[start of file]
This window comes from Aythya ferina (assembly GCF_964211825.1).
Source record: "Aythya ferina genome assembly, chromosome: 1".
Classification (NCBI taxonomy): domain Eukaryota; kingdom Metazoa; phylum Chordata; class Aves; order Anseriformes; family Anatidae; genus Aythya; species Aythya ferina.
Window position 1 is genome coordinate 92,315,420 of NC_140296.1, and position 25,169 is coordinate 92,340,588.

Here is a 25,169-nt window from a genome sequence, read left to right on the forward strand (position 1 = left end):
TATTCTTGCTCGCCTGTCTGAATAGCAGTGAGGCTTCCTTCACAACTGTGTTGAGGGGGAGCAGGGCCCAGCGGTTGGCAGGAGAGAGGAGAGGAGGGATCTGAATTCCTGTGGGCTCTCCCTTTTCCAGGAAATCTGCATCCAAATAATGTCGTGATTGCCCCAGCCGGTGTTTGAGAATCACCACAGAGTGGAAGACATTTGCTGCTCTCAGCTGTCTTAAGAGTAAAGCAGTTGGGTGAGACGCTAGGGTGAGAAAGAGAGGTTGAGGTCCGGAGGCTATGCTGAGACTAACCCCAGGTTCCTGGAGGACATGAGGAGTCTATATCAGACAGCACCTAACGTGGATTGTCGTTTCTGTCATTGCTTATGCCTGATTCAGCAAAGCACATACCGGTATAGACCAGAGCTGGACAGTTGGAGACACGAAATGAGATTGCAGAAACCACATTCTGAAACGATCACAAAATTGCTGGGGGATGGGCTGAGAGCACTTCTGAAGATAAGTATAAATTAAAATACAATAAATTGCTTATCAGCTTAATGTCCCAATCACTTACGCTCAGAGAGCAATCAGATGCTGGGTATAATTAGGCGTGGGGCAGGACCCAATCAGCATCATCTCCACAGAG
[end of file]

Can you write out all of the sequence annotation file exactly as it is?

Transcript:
This window comes from Aythya ferina (assembly GCF_964211825.1).
Source record: "Aythya ferina genome assembly, chromosome: 1".
Classification (NCBI taxonomy): domain Eukaryota; kingdom Metazoa; phylum Chordata; class Aves; order Anseriformes; family Anatidae; genus Aythya; species Aythya ferina.
Window position 1 is genome coordinate 92,315,420 of NC_140296.1, and position 25,169 is coordinate 92,340,588.

Here is a 25,169-nt window from a genome sequence, read left to right on the forward strand (position 1 = left end):
TATTCTTGCTCGCCTGTCTGAATAGCAGTGAGGCTTCCTTCACAACTGTGTTGAGGGGGAGCAGGGCCCAGCGGTTGGCAGGAGAGAGGAGAGGAGGGATCTGAATTCCTGTGGGCTCTCCCTTTTCCAGGAAATCTGCATCCAAATAATGTCGTGATTGCCCCAGCCGGTGTTTGAGAATCACCACAGAGTGGAAGACATTTGCTGCTCTCAGCTGTCTTAAGAGTAAAGCAGTTGGGTGAGACGCTAGGGTGAGAAAGAGAGGTTGAGGTCCGGAGGCTATGCTGAGACTAACCCCAGGTTCCTGGAGGACATGAGGAGTCTATATCAGACAGCACCTAACGTGGATTGTCGTTTCTGTCATTGCTTATGCCTGATTCAGCAAAGCACATACCGGTATAGACCAGAGCTGGACAGTTGGAGACACGAAATGAGATTGCAGAAACCACATTCTGAAACGATCACAAAATTGCTGGGGGATGGGCTGAGAGCACTTCTGAAGATAAGTATAAATTAAAATACAATAAATTGCTTATCAGCTTAATGTCCCAATCACTTACGCTCAGAGAGCAATCAGATGCTGGGTATAATTAGGCGTGGGGCAGGACCCAATCAGCATCATCTCCACAGAG